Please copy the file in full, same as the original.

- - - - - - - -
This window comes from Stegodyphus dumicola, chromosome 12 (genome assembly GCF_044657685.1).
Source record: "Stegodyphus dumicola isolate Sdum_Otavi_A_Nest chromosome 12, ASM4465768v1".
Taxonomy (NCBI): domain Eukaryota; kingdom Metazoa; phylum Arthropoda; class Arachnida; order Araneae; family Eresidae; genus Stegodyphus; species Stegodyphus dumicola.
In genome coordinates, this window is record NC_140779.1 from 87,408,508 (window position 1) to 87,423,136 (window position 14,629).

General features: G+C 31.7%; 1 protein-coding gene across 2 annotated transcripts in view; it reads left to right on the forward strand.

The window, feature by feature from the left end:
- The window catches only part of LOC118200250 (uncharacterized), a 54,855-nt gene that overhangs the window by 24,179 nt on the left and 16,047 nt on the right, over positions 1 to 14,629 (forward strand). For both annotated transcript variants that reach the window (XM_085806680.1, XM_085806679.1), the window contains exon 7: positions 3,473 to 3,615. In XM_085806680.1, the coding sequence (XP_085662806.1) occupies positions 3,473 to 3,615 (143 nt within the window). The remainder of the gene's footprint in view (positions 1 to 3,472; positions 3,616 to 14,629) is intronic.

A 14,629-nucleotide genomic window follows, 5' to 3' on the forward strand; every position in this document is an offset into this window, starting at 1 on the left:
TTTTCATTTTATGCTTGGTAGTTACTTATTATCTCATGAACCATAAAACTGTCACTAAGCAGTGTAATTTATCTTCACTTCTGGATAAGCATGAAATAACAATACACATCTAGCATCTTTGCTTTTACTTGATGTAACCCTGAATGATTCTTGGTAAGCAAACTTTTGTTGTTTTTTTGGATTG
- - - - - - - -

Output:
This window comes from Stegodyphus dumicola, chromosome 12 (genome assembly GCF_044657685.1).
Source record: "Stegodyphus dumicola isolate Sdum_Otavi_A_Nest chromosome 12, ASM4465768v1".
Taxonomy (NCBI): domain Eukaryota; kingdom Metazoa; phylum Arthropoda; class Arachnida; order Araneae; family Eresidae; genus Stegodyphus; species Stegodyphus dumicola.
In genome coordinates, this window is record NC_140779.1 from 87,408,508 (window position 1) to 87,423,136 (window position 14,629).

General features: G+C 31.7%; 1 protein-coding gene across 2 annotated transcripts in view; it reads left to right on the forward strand.

The window, feature by feature from the left end:
- The window catches only part of LOC118200250 (uncharacterized), a 54,855-nt gene that overhangs the window by 24,179 nt on the left and 16,047 nt on the right, over positions 1 to 14,629 (forward strand). For both annotated transcript variants that reach the window (XM_085806680.1, XM_085806679.1), the window contains exon 7: positions 3,473 to 3,615. In XM_085806680.1, the coding sequence (XP_085662806.1) occupies positions 3,473 to 3,615 (143 nt within the window). The remainder of the gene's footprint in view (positions 1 to 3,472; positions 3,616 to 14,629) is intronic.

A 14,629-nucleotide genomic window follows, 5' to 3' on the forward strand; every position in this document is an offset into this window, starting at 1 on the left:
TTTTCATTTTATGCTTGGTAGTTACTTATTATCTCATGAACCATAAAACTGTCACTAAGCAGTGTAATTTATCTTCACTTCTGGATAAGCATGAAATAACAATACACATCTAGCATCTTTGCTTTTACTTGATGTAACCCTGAATGATTCTTGGTAAGCAAACTTTTGTTGTTTTTTTGGATTG